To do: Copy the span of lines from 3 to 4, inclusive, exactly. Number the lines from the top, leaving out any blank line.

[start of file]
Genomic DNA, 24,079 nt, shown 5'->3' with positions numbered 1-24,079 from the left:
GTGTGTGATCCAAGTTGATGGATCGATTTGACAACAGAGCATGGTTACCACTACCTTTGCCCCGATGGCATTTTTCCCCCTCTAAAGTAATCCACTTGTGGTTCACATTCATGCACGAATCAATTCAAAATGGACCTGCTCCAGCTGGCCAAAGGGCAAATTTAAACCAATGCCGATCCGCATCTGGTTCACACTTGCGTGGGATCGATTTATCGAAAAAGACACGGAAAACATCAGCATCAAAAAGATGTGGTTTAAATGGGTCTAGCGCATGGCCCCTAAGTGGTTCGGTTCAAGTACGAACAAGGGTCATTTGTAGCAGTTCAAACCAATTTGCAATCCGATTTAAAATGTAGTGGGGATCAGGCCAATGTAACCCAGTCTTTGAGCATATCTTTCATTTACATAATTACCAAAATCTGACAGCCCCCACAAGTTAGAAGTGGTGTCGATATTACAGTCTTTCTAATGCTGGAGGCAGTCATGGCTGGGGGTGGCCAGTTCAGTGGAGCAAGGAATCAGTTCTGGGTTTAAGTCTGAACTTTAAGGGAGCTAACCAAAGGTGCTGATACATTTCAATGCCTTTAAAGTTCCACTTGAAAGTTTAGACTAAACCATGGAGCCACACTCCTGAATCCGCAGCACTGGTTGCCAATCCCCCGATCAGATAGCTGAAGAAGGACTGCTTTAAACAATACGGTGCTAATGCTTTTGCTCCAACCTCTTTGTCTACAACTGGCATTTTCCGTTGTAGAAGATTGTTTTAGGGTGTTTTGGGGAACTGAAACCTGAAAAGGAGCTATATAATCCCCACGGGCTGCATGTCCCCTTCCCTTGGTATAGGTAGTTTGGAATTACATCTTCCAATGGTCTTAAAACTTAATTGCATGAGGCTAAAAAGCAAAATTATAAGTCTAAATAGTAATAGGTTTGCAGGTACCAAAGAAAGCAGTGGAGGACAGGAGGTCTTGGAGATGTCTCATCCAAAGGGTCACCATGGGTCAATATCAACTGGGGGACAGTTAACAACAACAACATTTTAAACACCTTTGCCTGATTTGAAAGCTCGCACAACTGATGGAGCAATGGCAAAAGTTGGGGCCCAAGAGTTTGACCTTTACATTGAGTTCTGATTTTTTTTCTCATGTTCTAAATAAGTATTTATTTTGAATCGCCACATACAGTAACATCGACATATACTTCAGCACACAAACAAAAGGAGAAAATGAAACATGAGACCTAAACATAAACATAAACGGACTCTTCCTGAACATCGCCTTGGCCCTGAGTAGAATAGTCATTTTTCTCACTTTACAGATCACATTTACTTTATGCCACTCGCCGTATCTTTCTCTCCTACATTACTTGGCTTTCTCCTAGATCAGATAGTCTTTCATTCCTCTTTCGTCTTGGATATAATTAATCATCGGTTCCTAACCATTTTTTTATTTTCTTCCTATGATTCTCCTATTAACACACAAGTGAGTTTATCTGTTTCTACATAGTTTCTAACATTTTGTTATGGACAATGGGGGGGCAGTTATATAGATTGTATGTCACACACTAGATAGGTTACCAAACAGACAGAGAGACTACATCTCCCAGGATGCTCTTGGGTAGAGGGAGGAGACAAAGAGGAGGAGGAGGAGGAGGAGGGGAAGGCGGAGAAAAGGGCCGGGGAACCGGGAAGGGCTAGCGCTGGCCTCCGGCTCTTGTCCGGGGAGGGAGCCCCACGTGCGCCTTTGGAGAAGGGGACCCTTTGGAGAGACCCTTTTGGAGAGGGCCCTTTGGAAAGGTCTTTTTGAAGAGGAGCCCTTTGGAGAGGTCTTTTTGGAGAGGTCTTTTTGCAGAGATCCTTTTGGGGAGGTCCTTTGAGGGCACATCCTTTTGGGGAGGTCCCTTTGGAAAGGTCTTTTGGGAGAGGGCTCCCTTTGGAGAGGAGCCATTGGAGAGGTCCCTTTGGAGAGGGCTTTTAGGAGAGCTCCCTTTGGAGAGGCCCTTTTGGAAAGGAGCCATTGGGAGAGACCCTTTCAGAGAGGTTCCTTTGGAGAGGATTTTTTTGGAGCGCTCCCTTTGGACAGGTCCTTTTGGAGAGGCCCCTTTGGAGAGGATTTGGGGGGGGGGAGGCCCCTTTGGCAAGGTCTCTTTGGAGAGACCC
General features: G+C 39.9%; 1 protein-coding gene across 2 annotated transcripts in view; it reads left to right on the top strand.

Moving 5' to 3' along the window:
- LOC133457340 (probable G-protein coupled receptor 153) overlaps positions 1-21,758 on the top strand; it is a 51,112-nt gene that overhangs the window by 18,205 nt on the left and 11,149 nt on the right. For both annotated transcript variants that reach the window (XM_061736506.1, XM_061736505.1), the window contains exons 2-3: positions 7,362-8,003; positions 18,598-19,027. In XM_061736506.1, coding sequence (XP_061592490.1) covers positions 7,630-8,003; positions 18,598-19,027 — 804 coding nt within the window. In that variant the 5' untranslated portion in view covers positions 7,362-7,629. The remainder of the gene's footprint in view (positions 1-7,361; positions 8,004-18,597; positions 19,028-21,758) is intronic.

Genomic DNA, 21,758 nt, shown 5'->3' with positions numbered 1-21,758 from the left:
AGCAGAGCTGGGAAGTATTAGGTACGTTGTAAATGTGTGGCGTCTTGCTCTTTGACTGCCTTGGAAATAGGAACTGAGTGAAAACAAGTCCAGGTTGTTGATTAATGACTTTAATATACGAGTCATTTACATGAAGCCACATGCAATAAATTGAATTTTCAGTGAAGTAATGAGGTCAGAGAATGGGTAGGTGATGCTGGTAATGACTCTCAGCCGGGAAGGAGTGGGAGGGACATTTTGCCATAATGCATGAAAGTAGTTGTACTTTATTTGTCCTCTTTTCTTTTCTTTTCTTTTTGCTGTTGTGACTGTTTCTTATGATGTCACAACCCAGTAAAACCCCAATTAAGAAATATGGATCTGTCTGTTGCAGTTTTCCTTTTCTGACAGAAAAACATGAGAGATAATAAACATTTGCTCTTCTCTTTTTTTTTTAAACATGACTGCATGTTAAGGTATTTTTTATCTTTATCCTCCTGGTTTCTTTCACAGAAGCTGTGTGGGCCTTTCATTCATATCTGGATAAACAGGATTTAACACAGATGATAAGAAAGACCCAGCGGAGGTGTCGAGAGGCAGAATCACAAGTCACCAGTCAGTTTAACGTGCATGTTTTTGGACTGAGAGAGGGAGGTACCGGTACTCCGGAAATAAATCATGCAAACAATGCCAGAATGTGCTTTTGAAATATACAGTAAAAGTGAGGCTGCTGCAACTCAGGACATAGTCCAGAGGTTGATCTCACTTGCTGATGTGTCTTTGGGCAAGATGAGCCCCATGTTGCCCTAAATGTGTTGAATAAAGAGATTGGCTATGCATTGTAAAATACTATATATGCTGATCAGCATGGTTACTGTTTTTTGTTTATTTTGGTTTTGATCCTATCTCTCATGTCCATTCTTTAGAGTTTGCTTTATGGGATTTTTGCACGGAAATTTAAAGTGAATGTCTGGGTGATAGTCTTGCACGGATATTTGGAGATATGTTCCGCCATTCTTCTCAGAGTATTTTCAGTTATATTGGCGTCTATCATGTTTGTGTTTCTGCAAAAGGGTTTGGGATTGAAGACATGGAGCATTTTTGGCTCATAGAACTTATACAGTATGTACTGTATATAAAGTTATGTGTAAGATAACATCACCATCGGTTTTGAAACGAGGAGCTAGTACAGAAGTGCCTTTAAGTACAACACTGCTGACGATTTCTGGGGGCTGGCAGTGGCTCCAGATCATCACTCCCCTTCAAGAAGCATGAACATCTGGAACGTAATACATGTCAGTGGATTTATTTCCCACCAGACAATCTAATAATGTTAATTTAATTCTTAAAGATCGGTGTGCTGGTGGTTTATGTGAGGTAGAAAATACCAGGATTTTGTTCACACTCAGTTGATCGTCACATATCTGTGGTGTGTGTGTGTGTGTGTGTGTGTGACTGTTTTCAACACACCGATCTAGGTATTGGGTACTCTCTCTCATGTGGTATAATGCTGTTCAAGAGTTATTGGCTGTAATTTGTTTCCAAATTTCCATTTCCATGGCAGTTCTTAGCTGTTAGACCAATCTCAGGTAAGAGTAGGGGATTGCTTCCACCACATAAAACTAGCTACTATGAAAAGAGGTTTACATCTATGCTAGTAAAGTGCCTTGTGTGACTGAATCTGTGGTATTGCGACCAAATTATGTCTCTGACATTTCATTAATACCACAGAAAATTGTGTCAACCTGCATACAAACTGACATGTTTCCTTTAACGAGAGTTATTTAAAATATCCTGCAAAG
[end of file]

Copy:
General features: G+C 39.9%; 1 protein-coding gene across 2 annotated transcripts in view; it reads left to right on the top strand.

Moving 5' to 3' along the window: